April 14, 2015/
Release Date: April 9th, 2015
Defining romantic relationships for 11 years, Nicholas Sparks must be a happy man. Smiley widely, applying chick-flick chic to another novel adapted for screen, knowing droves of fans will fill seats to see what writer of The Notebook, Safe Haven, and The Last Song (and more) offers up next.
In The Longest Ride lovebirds Sophia Danko (Britt Robertson) and bull rider Luke Collins (Scott Eastwood), become intertwined in the life of Ira (Alan Alda), an elderly man they rescue from a car wreck. Learning about his past love and its eerie similarity to their own, the two glean Ira’s wisdom and use it to negotiate Luke’s dangerous career, and Sophia’s artistic endeavours. Wondering how they’ll make their love work, requisite emotional tension ensues as Luke and Sophia struggle to manage romance amid their differences.
Now, I will admit most of The Longest Ride is spent ogling Scott Eastwood and being as suggestively steamy as possible, but in all the schmooze-y slow-mo’ shots of his forearms, there is something worth considering about fairytale romance.
Juxtaposing Ira’s ‘old-school’ relationship with Sophia and Luke’s modern one, The Longest Ride opens up conversation about what ‘happily ever after’ really looks like, and if indeed it’s possible. Our romanticizing of ‘back-in-the-day’ relationships is met with the reality of how our grandparents struggles match much of our own – even if they did wear bonnets and bright red lippy in the process; Both generations learn the same lesson: all love, even ‘true love’, requires sacrifice.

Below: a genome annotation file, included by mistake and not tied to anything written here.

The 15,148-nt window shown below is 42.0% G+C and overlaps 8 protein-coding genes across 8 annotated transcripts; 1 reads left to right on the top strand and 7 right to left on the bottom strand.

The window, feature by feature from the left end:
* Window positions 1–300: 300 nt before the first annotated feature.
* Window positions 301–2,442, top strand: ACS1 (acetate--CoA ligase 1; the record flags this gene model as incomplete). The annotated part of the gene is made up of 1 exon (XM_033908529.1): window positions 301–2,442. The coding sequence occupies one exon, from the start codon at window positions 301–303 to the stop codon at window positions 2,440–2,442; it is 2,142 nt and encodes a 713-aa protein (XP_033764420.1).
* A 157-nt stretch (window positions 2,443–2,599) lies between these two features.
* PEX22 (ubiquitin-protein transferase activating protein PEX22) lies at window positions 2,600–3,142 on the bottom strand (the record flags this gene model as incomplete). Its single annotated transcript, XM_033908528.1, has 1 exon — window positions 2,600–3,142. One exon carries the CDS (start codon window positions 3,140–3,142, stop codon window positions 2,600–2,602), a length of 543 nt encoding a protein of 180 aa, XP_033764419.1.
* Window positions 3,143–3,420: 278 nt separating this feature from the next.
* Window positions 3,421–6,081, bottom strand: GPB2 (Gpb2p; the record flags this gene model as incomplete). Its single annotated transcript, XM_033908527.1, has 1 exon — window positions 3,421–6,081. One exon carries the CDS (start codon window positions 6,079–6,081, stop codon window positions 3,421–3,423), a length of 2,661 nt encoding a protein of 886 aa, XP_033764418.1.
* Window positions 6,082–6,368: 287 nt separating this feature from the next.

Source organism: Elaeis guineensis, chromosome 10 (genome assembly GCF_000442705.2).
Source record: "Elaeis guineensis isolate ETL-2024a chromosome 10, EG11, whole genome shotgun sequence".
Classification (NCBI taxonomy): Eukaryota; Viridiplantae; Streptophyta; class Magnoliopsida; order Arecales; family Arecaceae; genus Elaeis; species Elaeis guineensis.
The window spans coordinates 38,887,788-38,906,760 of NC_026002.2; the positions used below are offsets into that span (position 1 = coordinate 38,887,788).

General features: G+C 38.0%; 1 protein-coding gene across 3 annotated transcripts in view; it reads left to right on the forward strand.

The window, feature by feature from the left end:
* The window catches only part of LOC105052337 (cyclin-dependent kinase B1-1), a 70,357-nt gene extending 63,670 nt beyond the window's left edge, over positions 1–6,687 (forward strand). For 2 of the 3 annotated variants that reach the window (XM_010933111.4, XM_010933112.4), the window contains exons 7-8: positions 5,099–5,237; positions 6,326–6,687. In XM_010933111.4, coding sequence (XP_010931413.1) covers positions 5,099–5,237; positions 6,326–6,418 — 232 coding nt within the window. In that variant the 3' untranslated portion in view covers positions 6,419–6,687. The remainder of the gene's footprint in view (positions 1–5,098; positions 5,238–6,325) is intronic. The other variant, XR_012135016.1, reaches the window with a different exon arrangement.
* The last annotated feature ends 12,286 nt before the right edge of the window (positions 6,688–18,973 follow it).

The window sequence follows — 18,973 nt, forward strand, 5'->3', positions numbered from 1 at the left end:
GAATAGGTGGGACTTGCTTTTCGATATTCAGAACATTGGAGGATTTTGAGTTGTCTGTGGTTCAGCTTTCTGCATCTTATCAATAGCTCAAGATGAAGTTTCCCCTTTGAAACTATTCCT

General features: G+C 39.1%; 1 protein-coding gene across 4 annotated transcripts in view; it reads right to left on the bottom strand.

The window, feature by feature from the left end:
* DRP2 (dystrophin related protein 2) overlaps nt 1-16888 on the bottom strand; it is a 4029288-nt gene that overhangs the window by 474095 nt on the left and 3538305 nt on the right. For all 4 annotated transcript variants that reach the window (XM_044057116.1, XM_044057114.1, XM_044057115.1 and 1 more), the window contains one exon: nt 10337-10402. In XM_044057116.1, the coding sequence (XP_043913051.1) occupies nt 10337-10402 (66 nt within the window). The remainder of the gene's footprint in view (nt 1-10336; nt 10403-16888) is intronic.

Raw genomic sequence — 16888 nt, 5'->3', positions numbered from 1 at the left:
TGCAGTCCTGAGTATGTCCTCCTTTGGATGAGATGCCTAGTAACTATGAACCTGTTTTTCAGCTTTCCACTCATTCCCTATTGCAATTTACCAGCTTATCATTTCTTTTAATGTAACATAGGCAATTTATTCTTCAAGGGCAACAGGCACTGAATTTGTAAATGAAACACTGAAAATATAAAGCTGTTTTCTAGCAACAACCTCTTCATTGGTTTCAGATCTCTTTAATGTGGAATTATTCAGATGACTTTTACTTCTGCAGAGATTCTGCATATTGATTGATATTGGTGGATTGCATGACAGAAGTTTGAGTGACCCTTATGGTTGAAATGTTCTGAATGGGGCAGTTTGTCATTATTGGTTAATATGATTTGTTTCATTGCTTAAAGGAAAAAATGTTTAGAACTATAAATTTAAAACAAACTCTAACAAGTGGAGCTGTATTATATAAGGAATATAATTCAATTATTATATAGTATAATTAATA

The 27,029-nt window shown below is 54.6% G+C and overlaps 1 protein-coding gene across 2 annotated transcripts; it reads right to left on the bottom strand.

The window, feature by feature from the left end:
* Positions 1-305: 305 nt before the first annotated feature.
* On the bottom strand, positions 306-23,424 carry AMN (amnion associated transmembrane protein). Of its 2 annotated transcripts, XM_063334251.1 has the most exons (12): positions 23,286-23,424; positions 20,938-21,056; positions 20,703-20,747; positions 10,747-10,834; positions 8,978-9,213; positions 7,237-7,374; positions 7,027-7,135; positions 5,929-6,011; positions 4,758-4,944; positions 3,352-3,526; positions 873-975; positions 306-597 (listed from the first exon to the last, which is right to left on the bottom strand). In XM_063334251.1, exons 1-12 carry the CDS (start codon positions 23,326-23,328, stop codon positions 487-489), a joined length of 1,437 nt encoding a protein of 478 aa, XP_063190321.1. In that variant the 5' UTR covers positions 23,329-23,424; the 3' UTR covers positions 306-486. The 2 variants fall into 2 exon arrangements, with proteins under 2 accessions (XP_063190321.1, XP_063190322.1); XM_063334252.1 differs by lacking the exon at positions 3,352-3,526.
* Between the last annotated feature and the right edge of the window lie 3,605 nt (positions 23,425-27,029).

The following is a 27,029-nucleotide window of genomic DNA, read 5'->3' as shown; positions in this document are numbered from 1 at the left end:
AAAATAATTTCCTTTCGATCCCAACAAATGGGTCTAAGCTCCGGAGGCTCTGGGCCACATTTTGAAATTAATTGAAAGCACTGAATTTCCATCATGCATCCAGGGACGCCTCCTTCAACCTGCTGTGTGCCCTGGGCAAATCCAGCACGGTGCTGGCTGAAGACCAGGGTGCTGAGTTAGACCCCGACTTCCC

On your wedding day, or the outset of a new relationship, sacrifice seems like a great idea. You’ll happily give up claim to freedom, selfishness, and earthly possessions, excited for the relationship it leads to on the other side. Yet somehow along the way, you begin to believe what you’ve settled for isn’t enough. Listening to voices around you, focusing on apparent ‘lack’, resentment seeps in and suddenly your sacrifice seems more like a weighty burden than joyfully given gift. Your ‘happily ever after’ is cactus.
…So how do you get back to being willingly sacrificial?
Sophia, Luke, and Ira, all face the same question. For them it comes down to a simple shift in perspective and filmic magic, but I think another part of the answer is found in Christ.
Consider the example of His ultimate sacrifice: He gave up His life so that we could have relationship with Him. Motivated by the same quest for connection (albeit far more consequential) He let go of His life so we could eternally have ours. In that sacrifice He promised if we draw near to Him, He’d draw near to us (James 4:8). He opened the door to intimacy by making the first sacrificial move – we love because He first loved us (1 John 4:19).
Where resentment breeds bitter distance, Christ showed us sacrifice cultivates open connection. It invites response. Our resolution of issues beyond ‘happily ever after’ comes back to remembering the significance of our sacrifice, and making a move. It isn’t a submissive gesture, but one of grand love. It’s not about being walked on, but returning to your promise and listening to its voice instead.
The Longest Ride is a good conduite for conversation, and a pointer in the right direction (even if occasionally dry-reach inducing), but do bear in mind it’s sexual content is more ‘adult’ than some of Sparks’ other creations.
High point: Watching Sophia ride a horse like any city girl would (read: bouncing up and down like a giggling maniac).
Low point: Being shown Scott’s face so much you incessantly notice his need for lip balm.
Best digested with: A mixed bag of Lindt balls, Pretzels, and Ginger Beer.
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